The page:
I laser cut some acrylic “keys” that would serve as an extension of the end switches, which the waterfall would be hitting. I also laser cut a board with ten holes to fit the switches. I soldered the switches to wires that led to the breadboard, which connected the 10 switches to digital pins 3-11.

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The wires were connected correctly and I knew I would need to figure out a way to protect the hardware from getting wet. That would prove to be a really important issue if I got the waterfall to actually work.

I did like the feeling of pushing on the keys. You can push them in a wave pattern, parodying the feeling of water falling on them. It felt sufficiently tactile and I decided that since I was in a time crunch, I would have to adjust my concept slightly to account for the fact that I still hadn’t figured out the best way to make the water fall evenly.

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Step four: Write the code and add the sounds in p5.js.

I tossed around a few different ideas for the types of sounds I wanted to play. I thought about playing funny noises, spooky noises, water noises, human voices, and various tones, but the piece of music I kept returning to was Richard Wagner’s Vorspiel (overture) from Das Rheingold, the first opera in his Ring Cycle.

The opening of the opera is a realization of emergence, of becoming as process. Wagner was obsessed with origin stories and stripping away stories to their mythic core. Unlike Beethoven’s chaos, Wagner’s music begins with a monotonous E flat, building into more and more complex figurations of the chord of E flat major, which is meant to mimic the motion of the Rhine River, which runs through Germany. The piece lasts 136 bars and approximately four minutes.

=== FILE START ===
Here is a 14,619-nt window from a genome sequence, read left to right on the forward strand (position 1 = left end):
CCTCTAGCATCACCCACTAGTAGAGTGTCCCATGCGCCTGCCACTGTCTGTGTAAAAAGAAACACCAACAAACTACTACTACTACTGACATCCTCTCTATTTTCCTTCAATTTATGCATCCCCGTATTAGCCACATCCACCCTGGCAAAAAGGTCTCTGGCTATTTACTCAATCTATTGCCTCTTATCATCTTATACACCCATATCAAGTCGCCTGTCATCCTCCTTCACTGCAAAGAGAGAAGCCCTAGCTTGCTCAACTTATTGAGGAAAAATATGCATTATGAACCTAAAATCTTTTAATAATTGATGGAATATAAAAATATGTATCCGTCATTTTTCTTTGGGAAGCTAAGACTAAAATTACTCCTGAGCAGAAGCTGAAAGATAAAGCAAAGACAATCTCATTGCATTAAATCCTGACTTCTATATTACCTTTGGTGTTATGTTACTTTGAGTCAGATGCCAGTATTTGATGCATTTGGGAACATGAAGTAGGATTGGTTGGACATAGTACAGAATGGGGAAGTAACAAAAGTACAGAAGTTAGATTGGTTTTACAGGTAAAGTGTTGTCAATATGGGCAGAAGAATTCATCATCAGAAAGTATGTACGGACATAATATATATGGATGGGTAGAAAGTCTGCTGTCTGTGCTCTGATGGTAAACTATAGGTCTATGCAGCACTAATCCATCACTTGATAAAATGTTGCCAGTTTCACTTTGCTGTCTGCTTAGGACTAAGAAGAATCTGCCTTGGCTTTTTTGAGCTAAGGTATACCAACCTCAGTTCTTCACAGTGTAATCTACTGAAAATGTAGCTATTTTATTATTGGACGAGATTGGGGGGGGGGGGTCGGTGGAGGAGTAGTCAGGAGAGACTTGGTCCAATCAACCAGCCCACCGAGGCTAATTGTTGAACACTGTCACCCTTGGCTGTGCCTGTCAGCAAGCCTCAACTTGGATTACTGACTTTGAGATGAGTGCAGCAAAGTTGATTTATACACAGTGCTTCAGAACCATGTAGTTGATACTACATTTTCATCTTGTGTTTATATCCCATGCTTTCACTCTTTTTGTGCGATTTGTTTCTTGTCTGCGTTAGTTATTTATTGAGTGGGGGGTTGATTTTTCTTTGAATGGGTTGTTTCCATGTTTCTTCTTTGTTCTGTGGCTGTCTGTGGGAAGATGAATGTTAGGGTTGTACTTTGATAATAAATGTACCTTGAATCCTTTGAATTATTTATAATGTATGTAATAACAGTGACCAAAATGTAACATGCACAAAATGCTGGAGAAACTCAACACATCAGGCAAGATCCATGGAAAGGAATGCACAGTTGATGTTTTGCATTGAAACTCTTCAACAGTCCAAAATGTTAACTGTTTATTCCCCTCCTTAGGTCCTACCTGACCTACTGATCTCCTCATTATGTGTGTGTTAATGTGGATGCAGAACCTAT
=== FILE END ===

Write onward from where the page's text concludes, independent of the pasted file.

There is something very watery about the piece of music. In his book Decoding Wagner, Thomas May writes: “The swirling textures of sound readily transmit the idea of water rushing and complement the music’s quickening into life.”

I chopped up the overture into 10 distinct “parts” that would correspond to the 10 keys. The result would be a layering of sounds as you run your hands over the keys.

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The photobooth: An interactive film using p5.dom.

In class on Thursday, we were introduced to the powerful dom library in p5. According to the p5 reference article about p5.dom, the library allows you to interact with HTML5 objects, including video, audio, text, and your webcam.

I was immediately interested in trying a first pass at making an interactive film in which the user could click a button to jump to another film. I knew that I wanted to make some kind of super cut using p5.dom.

Here’s an unfinished, unpolished version of my sketch. I’m still working on it.

I was inspired by the Bob Dylan music video for “Like a Rolling Stone” in which users could “channel surf” as different individuals sing the lyrics to his song. I also was thinking a lot about video artist Christian Marclay’s art installation The Clock, a 24-hour montage of hundreds of film clips that make real-time references to the time of day. The video clips are all tied by one thing: The presence of a clock and/or time. The result is an eerie, fragmentary portrait of what one day looks like in the movies.